Developed by the National Motor Freight Traffic Association (NMFTA), less than truckload freight classes standardize freight pricing. It is a measurement used by carriers to determine the base rate of a shipment. Almost every single shippable item is given an NMFC code which is then assigned to a freight class.

 

There are 18 freight classes ranging from class 50 (the lowest price) to 500 (the most expensive). The denser the item, the lower the class. For example, a dense pallet of bricks would be a class 50, while a pallet of ping pong balls would be a class 500.

 

The good news is that when you use uShip, you don’t have to worry about calculating complex NMFC codes as we price freight based on density.

 

Keep Reading: Freight Classes

Freight Class

 

Developed by the National Motor Freight Traffic Association (NMFTA), less than truckload freight classes standardize freight pricing. It is a measurement used by carriers to determine the base rate of a shipment. Almost every single shippable item is given an NMFC code which is then assigned to a freight class.

 

There are 18 freight classes ranging from class 50 (the lowest price) to 500 (the most expensive). The denser the item, the lower the class. For example, a dense pallet of bricks would be a class 50, while a pallet of ping pong balls would be a class 500.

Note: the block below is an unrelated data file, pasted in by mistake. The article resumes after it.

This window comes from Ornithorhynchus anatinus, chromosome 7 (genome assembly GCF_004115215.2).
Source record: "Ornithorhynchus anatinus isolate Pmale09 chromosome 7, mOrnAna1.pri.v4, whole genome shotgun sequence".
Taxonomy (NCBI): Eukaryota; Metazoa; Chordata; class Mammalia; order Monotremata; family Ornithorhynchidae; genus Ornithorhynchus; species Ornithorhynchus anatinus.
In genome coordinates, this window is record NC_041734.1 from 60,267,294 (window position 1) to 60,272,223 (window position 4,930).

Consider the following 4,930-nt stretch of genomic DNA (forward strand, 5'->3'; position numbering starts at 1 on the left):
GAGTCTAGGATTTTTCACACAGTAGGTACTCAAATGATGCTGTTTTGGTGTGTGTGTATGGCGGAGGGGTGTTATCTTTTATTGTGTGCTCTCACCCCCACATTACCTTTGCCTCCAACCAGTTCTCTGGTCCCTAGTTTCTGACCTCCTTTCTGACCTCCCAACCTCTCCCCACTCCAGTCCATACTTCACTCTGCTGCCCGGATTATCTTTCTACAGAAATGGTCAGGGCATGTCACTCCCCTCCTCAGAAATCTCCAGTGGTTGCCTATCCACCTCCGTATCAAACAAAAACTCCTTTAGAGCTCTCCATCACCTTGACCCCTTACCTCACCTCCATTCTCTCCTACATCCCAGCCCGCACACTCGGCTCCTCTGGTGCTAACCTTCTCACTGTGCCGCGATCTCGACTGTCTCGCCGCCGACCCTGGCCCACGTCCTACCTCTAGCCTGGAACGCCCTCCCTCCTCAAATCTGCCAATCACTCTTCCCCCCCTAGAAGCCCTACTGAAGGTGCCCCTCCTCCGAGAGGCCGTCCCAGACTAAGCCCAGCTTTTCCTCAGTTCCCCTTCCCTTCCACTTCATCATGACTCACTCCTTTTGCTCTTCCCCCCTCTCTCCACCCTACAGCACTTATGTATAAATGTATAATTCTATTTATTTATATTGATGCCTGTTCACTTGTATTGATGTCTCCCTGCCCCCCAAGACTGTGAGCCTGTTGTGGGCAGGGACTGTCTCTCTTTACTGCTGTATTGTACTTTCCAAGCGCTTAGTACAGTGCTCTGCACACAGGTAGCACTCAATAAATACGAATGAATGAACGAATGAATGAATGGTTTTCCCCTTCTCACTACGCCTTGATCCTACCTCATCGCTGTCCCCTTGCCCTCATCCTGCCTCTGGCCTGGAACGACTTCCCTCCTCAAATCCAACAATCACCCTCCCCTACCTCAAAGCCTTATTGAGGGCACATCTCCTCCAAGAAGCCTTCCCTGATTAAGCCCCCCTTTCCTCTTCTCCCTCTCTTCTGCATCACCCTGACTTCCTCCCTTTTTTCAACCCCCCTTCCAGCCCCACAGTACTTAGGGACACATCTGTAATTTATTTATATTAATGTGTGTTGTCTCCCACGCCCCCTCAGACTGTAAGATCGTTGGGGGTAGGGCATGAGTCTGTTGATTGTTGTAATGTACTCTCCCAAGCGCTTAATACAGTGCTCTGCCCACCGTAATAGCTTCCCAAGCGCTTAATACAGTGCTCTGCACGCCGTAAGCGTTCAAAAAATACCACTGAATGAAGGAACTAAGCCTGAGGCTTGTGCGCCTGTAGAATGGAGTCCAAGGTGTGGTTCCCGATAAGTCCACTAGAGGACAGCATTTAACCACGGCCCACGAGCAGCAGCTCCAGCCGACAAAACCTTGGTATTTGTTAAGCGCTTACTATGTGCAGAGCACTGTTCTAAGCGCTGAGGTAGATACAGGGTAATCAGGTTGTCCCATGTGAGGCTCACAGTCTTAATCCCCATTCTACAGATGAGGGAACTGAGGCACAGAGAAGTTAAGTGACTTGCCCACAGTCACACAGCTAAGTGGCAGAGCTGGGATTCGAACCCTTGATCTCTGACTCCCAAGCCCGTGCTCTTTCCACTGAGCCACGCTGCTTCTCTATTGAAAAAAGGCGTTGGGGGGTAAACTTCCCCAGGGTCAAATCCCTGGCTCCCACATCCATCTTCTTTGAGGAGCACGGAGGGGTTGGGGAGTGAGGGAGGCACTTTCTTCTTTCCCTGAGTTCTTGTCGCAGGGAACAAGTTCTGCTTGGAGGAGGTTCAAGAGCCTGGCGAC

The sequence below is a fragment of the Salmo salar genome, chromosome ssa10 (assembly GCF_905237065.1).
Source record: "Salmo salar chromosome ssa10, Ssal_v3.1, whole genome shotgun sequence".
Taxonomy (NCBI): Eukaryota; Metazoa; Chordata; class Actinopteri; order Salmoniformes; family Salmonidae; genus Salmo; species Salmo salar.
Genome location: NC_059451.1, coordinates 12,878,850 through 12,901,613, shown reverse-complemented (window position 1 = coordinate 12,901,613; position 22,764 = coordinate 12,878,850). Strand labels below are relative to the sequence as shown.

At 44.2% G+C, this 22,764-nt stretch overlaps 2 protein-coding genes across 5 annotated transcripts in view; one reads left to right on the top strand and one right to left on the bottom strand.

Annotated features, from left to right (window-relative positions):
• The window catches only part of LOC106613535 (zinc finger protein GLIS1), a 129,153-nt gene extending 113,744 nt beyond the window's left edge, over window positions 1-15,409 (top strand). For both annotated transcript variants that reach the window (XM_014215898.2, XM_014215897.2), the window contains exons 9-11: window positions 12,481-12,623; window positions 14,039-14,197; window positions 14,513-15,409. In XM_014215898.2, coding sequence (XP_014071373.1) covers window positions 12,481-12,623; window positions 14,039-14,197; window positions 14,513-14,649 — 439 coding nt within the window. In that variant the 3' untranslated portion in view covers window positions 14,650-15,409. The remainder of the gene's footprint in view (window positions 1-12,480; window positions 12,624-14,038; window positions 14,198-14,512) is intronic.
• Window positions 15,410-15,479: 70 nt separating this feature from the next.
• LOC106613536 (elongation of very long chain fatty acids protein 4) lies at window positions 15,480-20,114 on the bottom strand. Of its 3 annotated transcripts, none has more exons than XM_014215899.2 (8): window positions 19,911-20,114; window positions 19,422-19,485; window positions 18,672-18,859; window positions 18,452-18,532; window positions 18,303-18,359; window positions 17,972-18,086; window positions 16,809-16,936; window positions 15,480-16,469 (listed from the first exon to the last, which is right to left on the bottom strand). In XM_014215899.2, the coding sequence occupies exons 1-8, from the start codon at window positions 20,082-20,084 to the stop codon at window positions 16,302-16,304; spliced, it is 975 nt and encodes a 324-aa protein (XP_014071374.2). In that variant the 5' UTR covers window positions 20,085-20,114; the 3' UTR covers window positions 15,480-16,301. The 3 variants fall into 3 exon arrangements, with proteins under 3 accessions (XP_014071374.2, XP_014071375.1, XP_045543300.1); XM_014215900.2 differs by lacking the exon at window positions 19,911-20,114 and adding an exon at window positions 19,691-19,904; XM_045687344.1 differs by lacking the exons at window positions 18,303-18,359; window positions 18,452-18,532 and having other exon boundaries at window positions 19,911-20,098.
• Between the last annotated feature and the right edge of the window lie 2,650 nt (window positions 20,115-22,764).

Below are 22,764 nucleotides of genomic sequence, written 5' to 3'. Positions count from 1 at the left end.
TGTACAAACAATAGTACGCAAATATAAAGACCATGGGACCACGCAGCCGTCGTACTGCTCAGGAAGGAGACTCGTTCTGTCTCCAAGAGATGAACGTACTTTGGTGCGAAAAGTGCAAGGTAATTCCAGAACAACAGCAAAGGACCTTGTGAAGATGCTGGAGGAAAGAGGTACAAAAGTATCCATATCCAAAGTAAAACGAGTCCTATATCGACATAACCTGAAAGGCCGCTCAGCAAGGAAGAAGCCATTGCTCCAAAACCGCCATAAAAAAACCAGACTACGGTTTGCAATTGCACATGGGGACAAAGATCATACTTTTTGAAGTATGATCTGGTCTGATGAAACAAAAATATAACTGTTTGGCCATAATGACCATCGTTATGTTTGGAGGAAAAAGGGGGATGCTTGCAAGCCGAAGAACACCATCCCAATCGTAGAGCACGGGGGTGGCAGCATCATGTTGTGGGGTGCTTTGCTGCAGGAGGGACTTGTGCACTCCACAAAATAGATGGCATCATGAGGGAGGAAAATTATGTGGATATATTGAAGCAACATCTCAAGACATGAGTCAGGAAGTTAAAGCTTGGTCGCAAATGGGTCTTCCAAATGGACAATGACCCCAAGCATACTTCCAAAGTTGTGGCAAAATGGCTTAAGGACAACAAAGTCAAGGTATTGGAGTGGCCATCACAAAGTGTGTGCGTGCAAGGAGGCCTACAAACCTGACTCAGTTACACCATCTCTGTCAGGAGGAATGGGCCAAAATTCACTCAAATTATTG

The good news is that when you use uShip, you don’t have to worry about calculating complex NMFC codes as we price freight based on density.

 

Keep Reading: Freight Classes

How to Ship LTL Freight

 

Not only does preparing your LTL freight properly for transport reduce the risk of damage, but it also helps you avoid missed pickups. If your freight isn’t correctly crated, bundled, or palletized, your carrier will skip your pick up, advise you to correct the issues, and return the following business day to reattempt.

 

Keep in mind that each carrier has a list of shipment requirements called a “rules tariff,” laying out how your pallet or crate should be prepared. The end goal is to keep everyone’s cargo protected from moving around during transport. Consider the following helpful tips when preparing your LTL cargo for transport: